Wednesday, August 20, 2014

CFTC Confirms Its Reported Gold And Silver Market Data Is Erroneous

Patrick Heller at CoinWeek writes:
Over the past few years, JPMorgan Chase & Co. has paid more than $25 billion in fines and penalties for a variety of infractions. However, the July 29 announcement by the Commodity Futures Trading Commission (CFTC) of filing and settling charges against JPMorgan Securities LLC (JPMS), a subsidiary of JPMorgan Chase & Co., for a fine of $650,000 may be as important as any of the other fines and penalties paid by this bank.

To read the CFTC’s news release click here.

The specific infraction was, “for submitting inaccurate reports to the CFTC relating to the required reporting of positions held by certain large traders whose accounts are carried by JPMS. The reporting violations occurred despite the CFTC notifying JPMS of numerous errors in its reports.” The CFTC noted that these inaccuracies had occurred going back to at least 2012.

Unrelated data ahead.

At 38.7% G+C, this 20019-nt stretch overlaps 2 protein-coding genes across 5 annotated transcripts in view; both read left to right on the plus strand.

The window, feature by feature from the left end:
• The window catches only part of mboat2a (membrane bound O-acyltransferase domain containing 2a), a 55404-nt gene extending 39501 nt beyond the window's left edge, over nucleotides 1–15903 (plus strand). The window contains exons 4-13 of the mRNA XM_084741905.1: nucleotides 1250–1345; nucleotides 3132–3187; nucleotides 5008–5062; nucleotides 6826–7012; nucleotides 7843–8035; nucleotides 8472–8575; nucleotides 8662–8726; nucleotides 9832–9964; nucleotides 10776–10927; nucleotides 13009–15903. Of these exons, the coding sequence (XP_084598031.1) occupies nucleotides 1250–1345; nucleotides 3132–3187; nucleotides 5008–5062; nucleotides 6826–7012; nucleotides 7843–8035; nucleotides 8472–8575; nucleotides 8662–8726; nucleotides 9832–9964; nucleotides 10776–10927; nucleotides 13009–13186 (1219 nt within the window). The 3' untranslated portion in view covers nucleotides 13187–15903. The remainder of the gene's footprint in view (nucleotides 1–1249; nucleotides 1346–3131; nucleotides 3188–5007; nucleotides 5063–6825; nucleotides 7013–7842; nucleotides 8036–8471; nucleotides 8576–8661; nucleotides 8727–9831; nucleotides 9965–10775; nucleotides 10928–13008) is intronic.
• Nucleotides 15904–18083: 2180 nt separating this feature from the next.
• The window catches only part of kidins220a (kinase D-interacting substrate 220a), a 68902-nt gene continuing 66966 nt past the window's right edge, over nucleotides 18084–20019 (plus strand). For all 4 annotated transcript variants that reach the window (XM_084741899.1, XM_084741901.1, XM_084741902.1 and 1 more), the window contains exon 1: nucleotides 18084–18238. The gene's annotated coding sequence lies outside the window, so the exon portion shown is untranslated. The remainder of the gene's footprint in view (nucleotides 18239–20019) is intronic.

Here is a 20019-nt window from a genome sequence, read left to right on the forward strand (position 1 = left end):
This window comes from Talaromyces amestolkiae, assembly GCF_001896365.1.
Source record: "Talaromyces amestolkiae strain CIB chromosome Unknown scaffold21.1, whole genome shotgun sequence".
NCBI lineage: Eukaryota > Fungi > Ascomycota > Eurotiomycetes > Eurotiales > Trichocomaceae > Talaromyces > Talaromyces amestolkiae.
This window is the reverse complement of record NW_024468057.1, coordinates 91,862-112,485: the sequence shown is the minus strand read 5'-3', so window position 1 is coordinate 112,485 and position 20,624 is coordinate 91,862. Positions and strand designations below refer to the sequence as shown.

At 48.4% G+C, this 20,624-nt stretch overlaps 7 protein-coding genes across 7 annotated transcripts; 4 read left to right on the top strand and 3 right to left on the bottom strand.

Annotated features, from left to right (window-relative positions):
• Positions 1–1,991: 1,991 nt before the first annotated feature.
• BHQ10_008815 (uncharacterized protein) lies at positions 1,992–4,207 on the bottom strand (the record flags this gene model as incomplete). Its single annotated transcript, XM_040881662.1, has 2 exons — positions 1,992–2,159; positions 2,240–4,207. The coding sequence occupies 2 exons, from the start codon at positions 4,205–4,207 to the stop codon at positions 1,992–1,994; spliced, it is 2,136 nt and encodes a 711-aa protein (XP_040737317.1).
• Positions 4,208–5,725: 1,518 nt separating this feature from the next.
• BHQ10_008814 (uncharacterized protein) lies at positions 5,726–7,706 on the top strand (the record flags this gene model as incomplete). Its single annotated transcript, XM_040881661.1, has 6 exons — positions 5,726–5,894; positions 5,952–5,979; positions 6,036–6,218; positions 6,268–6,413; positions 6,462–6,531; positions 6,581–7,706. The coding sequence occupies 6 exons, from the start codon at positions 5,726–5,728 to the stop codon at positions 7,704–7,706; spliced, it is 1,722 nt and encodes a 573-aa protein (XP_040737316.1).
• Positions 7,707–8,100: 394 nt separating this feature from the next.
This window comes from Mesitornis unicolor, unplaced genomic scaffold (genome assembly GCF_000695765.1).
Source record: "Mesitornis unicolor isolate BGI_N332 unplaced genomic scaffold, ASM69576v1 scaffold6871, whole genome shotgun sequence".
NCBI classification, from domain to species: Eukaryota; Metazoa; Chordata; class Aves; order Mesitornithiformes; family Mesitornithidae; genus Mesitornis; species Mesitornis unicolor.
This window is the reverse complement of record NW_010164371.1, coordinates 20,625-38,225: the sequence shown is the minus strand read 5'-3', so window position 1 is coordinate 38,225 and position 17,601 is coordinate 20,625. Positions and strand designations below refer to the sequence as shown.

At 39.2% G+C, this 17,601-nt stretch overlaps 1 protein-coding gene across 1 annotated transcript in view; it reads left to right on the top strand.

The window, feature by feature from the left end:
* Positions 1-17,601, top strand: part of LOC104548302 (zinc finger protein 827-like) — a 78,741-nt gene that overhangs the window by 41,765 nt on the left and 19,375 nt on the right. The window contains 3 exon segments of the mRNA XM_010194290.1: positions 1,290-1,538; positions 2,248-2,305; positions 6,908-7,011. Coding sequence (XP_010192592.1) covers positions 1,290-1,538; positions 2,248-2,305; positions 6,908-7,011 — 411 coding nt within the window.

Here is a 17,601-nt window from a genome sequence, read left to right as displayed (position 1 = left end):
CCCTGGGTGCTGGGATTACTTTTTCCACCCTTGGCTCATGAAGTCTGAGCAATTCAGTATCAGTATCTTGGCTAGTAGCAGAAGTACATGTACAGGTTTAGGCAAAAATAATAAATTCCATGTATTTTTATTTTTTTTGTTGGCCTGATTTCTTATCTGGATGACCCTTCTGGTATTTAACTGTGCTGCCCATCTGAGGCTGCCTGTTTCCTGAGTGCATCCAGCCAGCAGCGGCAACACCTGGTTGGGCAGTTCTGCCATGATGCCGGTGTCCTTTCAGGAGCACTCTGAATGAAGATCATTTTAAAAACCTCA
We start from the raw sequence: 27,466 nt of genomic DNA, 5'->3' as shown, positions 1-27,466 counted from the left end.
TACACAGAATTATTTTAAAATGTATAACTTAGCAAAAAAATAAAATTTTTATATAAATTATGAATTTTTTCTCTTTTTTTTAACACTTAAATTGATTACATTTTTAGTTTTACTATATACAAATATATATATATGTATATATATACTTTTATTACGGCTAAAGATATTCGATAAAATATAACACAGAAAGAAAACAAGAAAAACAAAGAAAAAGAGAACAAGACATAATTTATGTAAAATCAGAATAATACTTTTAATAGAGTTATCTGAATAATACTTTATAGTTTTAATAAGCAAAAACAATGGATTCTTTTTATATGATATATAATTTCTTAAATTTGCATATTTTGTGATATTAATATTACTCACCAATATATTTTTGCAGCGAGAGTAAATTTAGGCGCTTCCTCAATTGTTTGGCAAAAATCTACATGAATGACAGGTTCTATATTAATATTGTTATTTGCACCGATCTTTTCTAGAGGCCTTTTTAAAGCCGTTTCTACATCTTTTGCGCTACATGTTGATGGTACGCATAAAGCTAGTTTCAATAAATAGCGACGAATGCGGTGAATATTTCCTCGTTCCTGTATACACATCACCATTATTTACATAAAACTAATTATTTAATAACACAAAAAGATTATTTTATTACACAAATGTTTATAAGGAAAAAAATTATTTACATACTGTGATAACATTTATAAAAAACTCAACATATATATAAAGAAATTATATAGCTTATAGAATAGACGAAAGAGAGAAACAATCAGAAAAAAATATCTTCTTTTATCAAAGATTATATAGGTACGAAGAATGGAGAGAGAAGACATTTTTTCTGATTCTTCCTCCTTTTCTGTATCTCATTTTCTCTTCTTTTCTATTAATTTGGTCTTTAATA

In the CFTC news release on this matter, the CFTC Director of Enforcement, Aitan Goelman, noted, “The large trader reports are vital to the CFTC’s role in monitoring market behavior and are important to members of the public, many of whom rely on that information in forming marketing strategies. Therefore, submission of accurate and reliable data to the CFTC is essential.”
Heller goes on to make a point that I have emphasized (SEE: How to Monitor the Economy) for a long time:
This episode reinforces my contention that government statistics are often incorrect, and that invariably the errors are skewed to benefit the governments, central banks, and their trading partners. In other words, individual Americans once more got fleeced.

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